In computer programming and software testing, smoke testing is a preliminary to further testing, which should reveal simple failures severe enough to reject a prospective software release. In this case, the smoke is metaphorical.

Smoke test covers all the functionality in less time to ensure the application works fine. These are a narrow set of tests which determine if more extensive testing of the product is warranted. For example, in an OOP framework, one might instantiate an object from each class in the End User API and arbitrarily invoke a single method from each.

Daily Build and Smoke Test

If you want to create a simple computer program consisting of only one file, you merely need to compile and link that one file. On a typical team project involving dozens, hundreds, or even thousands of files, however, the process of creating an executable program becomes more complicated and time consuming. You must "build" the program from its various components.
A common practice at Microsoft and some other shrink-wrap software companies is the "daily build and smoke test" process. Every file is compiled, linked, and combined into an executable program every day, and the program is then put through a "smoke test," a relatively simple check to see whether the product "smokes" when it runs.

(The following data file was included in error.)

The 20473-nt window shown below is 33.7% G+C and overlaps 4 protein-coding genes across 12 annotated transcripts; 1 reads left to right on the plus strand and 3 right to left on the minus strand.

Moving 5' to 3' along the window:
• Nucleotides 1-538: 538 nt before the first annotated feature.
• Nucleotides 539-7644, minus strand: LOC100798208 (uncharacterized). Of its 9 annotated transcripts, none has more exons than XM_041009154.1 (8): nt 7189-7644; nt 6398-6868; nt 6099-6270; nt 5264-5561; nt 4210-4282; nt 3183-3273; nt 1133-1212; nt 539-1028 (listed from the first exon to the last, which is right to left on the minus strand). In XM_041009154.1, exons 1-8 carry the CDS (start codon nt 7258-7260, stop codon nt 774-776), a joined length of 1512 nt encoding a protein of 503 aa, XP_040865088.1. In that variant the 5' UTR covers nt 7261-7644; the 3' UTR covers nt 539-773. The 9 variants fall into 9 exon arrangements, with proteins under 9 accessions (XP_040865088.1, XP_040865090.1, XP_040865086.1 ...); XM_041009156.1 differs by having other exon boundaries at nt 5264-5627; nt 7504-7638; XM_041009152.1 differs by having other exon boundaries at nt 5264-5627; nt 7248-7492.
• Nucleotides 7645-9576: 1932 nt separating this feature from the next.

BENEFITS. This simple process produces several significant benefits.
It minimizes integration risk. One of the greatest risks that a team project faces is that, when the different team members combine or "integrate" the code they have been working on separately, the resulting composite code does not work well. Depending on how late in the project the incompatibility is discovered, debugging might take longer than it would have if integration had occurred earlier, program interfaces might have to be changed, or major parts of the system might have to be redesigned and reimplemented. In extreme cases, integration errors have caused projects to be cancelled. The daily build and smoke test process keeps integration errors small and manageable, and it prevents runaway integration problems.